With His New Doc, Ghost Hunter Zak Bagans Breathes New Life Into the Supernatural

If any one film genre is capable of surprising its audiences as often as it milks them, it’s horror. For proof, consider that over the past three decades, only a handful of horror films have truly altered the cinematic landscape and changed what Americans consider to be scary. 1996’s Scream was one of those films, and its unexpected success marked a turning point for the genre, fusing camp alongside bloodied corpses. With a domestic box-office of more than $100 million—the highest for an original R-rated horror since 1982’s Poltergeist—Wes Craven’s humorous slasher flick put production company Dimension Films on the map (the same can be said for Drew Barrymore’s then waning career). The company would later roll out three moreScream films, reboot the Halloween franchise and inspire a string of adolescent-led copycats, from I Know What You Did Last Summer to Faculty, Urban Legends, Final Destination and Jeeper’s Creepers.

But a string of original genre-benders were waiting to eclipse Scream’s popularized premise of mixing quirk with teens and ridiculous death traps. 1999’s The Blair With Project jump-started the subgenre of horror mocumentaries, The Sixth Sense, also released in 1999, supplied one of the most celebrated plot twists ever, 2004’s Sawreenergized the genre with a new, bankable franchise and 2017’s Get Out presented America’s racial inequality like never before.

The remaining mainstream, theatrical horror films released in between have been nothing more than formulaic filler, revolving around bumps in the night, B-list billings and supernatural beings. In fact, six of the 11 highest grossing R-rated horror films are about the supernatural, including The Conjuring, Paranormal Activity and Annabelle: Creation.

Something else these films generally have in common is they all claim to be based on true events, which itself has become one of the genre’s go-to gimmicks. Consider one of 2018’s most anticipated horror films, Slender Man. Based on a true story, Slender Man will hit theaters this August, based on the mythic, internet-created character that came to national prominence after two young girls stabbed their schoolmate because, they said, the Slender Man told them to do it.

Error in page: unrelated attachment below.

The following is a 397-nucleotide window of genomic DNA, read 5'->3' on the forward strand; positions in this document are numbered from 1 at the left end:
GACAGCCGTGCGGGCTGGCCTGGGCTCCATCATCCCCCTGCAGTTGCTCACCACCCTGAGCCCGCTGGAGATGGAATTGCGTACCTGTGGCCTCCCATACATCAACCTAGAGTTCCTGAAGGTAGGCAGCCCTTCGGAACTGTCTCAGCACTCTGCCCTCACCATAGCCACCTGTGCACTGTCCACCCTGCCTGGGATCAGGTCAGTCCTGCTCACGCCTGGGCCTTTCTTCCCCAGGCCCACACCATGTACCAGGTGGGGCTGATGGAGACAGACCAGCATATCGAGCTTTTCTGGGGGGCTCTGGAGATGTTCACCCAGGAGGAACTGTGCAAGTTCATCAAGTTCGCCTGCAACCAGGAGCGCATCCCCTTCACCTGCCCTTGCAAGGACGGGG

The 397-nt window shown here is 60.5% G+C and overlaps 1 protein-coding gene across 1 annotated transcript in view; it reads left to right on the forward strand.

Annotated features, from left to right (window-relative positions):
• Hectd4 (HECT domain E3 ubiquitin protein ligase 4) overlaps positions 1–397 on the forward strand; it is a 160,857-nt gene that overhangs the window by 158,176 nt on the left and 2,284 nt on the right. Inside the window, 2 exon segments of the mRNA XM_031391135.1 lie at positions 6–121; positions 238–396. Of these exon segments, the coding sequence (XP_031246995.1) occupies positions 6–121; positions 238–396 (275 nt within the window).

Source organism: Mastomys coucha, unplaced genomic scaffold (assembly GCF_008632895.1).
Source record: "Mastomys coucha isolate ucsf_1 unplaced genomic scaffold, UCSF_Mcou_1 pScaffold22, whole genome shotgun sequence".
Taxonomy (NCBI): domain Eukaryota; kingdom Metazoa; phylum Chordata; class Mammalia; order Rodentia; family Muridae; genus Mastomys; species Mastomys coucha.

In 2017, HBO aired Beware the Slenderman, a chilling documentary that addressed the events leading up to the stabbing through interviews with friends and family of the children involved in the stabbing. But based on its first trailer, Sony Pictures is taking a much different route with its fictionalized version. Rather than exploring the psychological impetuses behind the original incident, which are creepy enough, Slender Man The Studio Movie looks as if it’ll employ the sort of cheap jump scares that have fueled six Paranormal Activity films and eight Saw films, despite its very frightening, very real origin story. And thus we arrive back at the genre’s catch-22: What does it take to truly shock people these days when “shocking” has become so predictable? What is scarier than a jump scare?

In the last five years, production company A24 has explored this, becoming one of the more exciting distributors of horror with unexpected films like It Comes At Night, The Killing of the Sacred Deer, Hereditary and The Witch. But now its Zak Bagans’ turn, a man you probably recognize as host of the Travel Channel’s Ghost Adventures. With his new low-budget documentary Demon House, on VOD and in theaters now, Bagans has unearthed something truly fantastic within the horror genre, and with zero special effects and prosthetics.

The 90-minute indie examines a series of paranormal occurrences at a Gary, Indiana home first reported to local media by the home’s former occupant, Latoya Ammons, in 2014. Most notably, Ammons’ son is alleged to have been possessed by the house’s demons, which caused him to walk backward up a wall in a hospital room in front of family members and hospital staff.

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